Behavioural and neural insights into the recognition and motivational salience of familiar voice identities

Kanber, Elise;


Behavioural and neural insights into the recognition and motivational salience of familiar voice identities.

Doctoral thesis (Ph.D), UCL (University College London).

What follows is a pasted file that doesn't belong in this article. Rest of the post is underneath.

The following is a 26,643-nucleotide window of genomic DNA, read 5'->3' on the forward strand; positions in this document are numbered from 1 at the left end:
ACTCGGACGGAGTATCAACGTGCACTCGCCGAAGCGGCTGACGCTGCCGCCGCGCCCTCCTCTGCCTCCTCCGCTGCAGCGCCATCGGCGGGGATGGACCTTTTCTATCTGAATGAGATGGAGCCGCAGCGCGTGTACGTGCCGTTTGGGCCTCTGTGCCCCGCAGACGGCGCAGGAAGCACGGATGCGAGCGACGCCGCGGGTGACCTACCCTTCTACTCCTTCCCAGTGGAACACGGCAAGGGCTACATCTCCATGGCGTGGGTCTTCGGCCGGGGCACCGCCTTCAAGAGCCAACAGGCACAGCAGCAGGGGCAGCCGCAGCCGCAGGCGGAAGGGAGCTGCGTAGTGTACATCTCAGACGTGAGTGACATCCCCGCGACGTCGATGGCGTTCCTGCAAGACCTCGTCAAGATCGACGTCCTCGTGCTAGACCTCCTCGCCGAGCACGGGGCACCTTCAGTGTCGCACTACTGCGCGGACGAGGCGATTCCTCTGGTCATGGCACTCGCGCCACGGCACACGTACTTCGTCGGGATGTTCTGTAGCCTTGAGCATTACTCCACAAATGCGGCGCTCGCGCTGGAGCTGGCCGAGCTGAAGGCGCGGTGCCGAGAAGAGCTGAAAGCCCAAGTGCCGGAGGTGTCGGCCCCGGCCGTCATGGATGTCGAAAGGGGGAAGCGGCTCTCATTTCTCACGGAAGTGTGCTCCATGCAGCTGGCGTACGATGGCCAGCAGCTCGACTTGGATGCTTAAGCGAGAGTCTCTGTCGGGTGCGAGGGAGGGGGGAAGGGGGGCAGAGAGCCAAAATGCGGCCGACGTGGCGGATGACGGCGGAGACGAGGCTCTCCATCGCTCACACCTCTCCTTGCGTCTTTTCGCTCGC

The majority of voices encountered in everyday life belong to people we know, such as close friends, relatives, or romantic partners. However, research to date has overlooked this type of familiarity when investigating voice identity perception. This thesis aimed to address this gap in the literature, through a detailed investigation of voice perception across different types of familiarity: personally familiar voices, famous voices, and lab-trained voices. The experimental chapters of the thesis cover two broad research topics: 1) Measuring the recognition and representation of personally familiar voice identities in comparison with labtrained identities, and 2) Investigating motivation and reward in relation to hearing personally valued voices compared with unfamiliar voice identities. In the first of these, an exploration of the extent of human voice recognition capabilities was undertaken using personally familiar voices of romantic partners. The perceptual benefits of personal familiarity for voice and speech perception were examined, as well as an investigation into how voice identity representations are formed through exposure to new voice identities. Evidence for highly robust voice representations for personally familiar voices was found in the face of perceptual challenges, which greatly exceeded those found for lab-trained voices of varying levels of familiarity. Conclusions are drawn about the relevance of the amount and type of exposure on speaker recognition, the expertise we have with certain voices, and the framing of familiarity as a continuum rather than a binary categorisation. The second topic utilised voices of famous singers and their “super-fans” as listeners to probe reward and motivational responses to hearing these valued voices, using behavioural and neuroimaging experiments. Listeners were found to work harder, as evidenced by faster reaction times, to hear their musical idol compared to less valued voices in an effort-based decision-making task, and the neural correlates of these effects are reported and examined.

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